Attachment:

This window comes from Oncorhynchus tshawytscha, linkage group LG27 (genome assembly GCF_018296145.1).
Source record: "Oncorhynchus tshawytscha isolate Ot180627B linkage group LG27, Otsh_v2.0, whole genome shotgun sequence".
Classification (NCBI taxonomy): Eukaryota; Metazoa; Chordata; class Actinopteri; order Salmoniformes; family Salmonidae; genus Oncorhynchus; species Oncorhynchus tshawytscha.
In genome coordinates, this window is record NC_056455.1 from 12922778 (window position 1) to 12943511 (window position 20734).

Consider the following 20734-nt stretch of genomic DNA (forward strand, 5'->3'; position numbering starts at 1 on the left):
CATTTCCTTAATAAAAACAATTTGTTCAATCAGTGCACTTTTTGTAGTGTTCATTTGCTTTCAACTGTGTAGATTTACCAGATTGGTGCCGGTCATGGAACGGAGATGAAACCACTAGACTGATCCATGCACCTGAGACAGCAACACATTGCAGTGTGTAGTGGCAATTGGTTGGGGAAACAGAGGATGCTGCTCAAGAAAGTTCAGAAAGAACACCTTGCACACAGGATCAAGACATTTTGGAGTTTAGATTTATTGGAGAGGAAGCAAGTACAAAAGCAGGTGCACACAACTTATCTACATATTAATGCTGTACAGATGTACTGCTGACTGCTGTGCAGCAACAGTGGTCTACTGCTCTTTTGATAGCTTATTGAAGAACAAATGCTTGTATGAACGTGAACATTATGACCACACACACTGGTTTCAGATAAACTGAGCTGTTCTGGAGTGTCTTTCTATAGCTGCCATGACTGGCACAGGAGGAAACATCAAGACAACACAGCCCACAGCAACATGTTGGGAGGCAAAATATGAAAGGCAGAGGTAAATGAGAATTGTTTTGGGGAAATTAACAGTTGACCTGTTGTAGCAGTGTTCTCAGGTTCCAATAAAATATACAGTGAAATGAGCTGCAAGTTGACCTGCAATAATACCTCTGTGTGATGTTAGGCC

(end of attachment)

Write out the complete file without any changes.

This window comes from Oncorhynchus tshawytscha, linkage group LG27 (genome assembly GCF_018296145.1).
Source record: "Oncorhynchus tshawytscha isolate Ot180627B linkage group LG27, Otsh_v2.0, whole genome shotgun sequence".
Classification (NCBI taxonomy): Eukaryota; Metazoa; Chordata; class Actinopteri; order Salmoniformes; family Salmonidae; genus Oncorhynchus; species Oncorhynchus tshawytscha.
In genome coordinates, this window is record NC_056455.1 from 12922778 (window position 1) to 12943511 (window position 20734).

Consider the following 20734-nt stretch of genomic DNA (forward strand, 5'->3'; position numbering starts at 1 on the left):
CATTTCCTTAATAAAAACAATTTGTTCAATCAGTGCACTTTTTGTAGTGTTCATTTGCTTTCAACTGTGTAGATTTACCAGATTGGTGCCGGTCATGGAACGGAGATGAAACCACTAGACTGATCCATGCACCTGAGACAGCAACACATTGCAGTGTGTAGTGGCAATTGGTTGGGGAAACAGAGGATGCTGCTCAAGAAAGTTCAGAAAGAACACCTTGCACACAGGATCAAGACATTTTGGAGTTTAGATTTATTGGAGAGGAAGCAAGTACAAAAGCAGGTGCACACAACTTATCTACATATTAATGCTGTACAGATGTACTGCTGACTGCTGTGCAGCAACAGTGGTCTACTGCTCTTTTGATAGCTTATTGAAGAACAAATGCTTGTATGAACGTGAACATTATGACCACACACACTGGTTTCAGATAAACTGAGCTGTTCTGGAGTGTCTTTCTATAGCTGCCATGACTGGCACAGGAGGAAACATCAAGACAACACAGCCCACAGCAACATGTTGGGAGGCAAAATATGAAAGGCAGAGGTAAATGAGAATTGTTTTGGGGAAATTAACAGTTGACCTGTTGTAGCAGTGTTCTCAGGTTCCAATAAAATATACAGTGAAATGAGCTGCAAGTTGACCTGCAATAATACCTCTGTGTGATGTTAGGCC